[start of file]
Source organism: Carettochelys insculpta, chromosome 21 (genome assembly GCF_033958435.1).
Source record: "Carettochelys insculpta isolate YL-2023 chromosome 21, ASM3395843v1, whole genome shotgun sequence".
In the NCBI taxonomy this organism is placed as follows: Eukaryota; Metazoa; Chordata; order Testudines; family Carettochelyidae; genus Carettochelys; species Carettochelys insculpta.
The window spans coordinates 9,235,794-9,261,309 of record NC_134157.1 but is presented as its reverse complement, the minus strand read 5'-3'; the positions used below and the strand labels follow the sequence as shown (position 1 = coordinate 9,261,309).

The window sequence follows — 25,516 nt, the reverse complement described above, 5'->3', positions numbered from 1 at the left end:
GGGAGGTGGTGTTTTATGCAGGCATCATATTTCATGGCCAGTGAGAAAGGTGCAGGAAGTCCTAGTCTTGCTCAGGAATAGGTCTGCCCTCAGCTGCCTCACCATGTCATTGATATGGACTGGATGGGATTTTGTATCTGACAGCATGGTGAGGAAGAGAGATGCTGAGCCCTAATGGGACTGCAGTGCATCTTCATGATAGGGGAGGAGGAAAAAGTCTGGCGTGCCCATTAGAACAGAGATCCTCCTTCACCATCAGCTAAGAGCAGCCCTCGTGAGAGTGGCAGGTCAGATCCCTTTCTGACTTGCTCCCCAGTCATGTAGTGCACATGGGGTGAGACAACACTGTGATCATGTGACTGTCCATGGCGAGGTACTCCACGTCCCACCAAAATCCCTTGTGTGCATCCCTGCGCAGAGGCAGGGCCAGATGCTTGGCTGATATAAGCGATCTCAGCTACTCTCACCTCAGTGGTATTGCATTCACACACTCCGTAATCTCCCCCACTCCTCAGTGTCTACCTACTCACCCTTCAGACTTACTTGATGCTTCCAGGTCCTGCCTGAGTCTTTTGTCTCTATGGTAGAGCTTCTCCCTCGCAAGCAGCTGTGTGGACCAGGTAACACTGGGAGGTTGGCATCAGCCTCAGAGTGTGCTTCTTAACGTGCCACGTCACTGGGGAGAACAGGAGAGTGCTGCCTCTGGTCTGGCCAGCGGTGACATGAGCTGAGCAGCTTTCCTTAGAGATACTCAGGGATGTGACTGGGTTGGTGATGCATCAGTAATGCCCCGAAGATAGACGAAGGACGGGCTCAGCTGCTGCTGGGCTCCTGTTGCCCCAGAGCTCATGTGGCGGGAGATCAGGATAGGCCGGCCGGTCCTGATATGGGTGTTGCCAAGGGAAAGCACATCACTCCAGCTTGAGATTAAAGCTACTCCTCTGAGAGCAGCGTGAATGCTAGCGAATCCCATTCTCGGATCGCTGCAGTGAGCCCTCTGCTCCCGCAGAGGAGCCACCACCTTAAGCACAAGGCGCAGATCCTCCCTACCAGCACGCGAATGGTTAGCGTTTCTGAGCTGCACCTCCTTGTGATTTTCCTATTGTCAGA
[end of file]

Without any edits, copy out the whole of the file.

Source organism: Carettochelys insculpta, chromosome 21 (genome assembly GCF_033958435.1).
Source record: "Carettochelys insculpta isolate YL-2023 chromosome 21, ASM3395843v1, whole genome shotgun sequence".
In the NCBI taxonomy this organism is placed as follows: Eukaryota; Metazoa; Chordata; order Testudines; family Carettochelyidae; genus Carettochelys; species Carettochelys insculpta.
The window spans coordinates 9,235,794-9,261,309 of record NC_134157.1 but is presented as its reverse complement, the minus strand read 5'-3'; the positions used below and the strand labels follow the sequence as shown (position 1 = coordinate 9,261,309).

The window sequence follows — 25,516 nt, the reverse complement described above, 5'->3', positions numbered from 1 at the left end:
GGGAGGTGGTGTTTTATGCAGGCATCATATTTCATGGCCAGTGAGAAAGGTGCAGGAAGTCCTAGTCTTGCTCAGGAATAGGTCTGCCCTCAGCTGCCTCACCATGTCATTGATATGGACTGGATGGGATTTTGTATCTGACAGCATGGTGAGGAAGAGAGATGCTGAGCCCTAATGGGACTGCAGTGCATCTTCATGATAGGGGAGGAGGAAAAAGTCTGGCGTGCCCATTAGAACAGAGATCCTCCTTCACCATCAGCTAAGAGCAGCCCTCGTGAGAGTGGCAGGTCAGATCCCTTTCTGACTTGCTCCCCAGTCATGTAGTGCACATGGGGTGAGACAACACTGTGATCATGTGACTGTCCATGGCGAGGTACTCCACGTCCCACCAAAATCCCTTGTGTGCATCCCTGCGCAGAGGCAGGGCCAGATGCTTGGCTGATATAAGCGATCTCAGCTACTCTCACCTCAGTGGTATTGCATTCACACACTCCGTAATCTCCCCCACTCCTCAGTGTCTACCTACTCACCCTTCAGACTTACTTGATGCTTCCAGGTCCTGCCTGAGTCTTTTGTCTCTATGGTAGAGCTTCTCCCTCGCAAGCAGCTGTGTGGACCAGGTAACACTGGGAGGTTGGCATCAGCCTCAGAGTGTGCTTCTTAACGTGCCACGTCACTGGGGAGAACAGGAGAGTGCTGCCTCTGGTCTGGCCAGCGGTGACATGAGCTGAGCAGCTTTCCTTAGAGATACTCAGGGATGTGACTGGGTTGGTGATGCATCAGTAATGCCCCGAAGATAGACGAAGGACGGGCTCAGCTGCTGCTGGGCTCCTGTTGCCCCAGAGCTCATGTGGCGGGAGATCAGGATAGGCCGGCCGGTCCTGATATGGGTGTTGCCAAGGGAAAGCACATCACTCCAGCTTGAGATTAAAGCTACTCCTCTGAGAGCAGCGTGAATGCTAGCGAATCCCATTCTCGGATCGCTGCAGTGAGCCCTCTGCTCCCGCAGAGGAGCCACCACCTTAAGCACAAGGCGCAGATCCTCCCTACCAGCACGCGAATGGTTAGCGTTTCTGAGCTGCACCTCCTTGTGATTTTCCTATTGTCAGA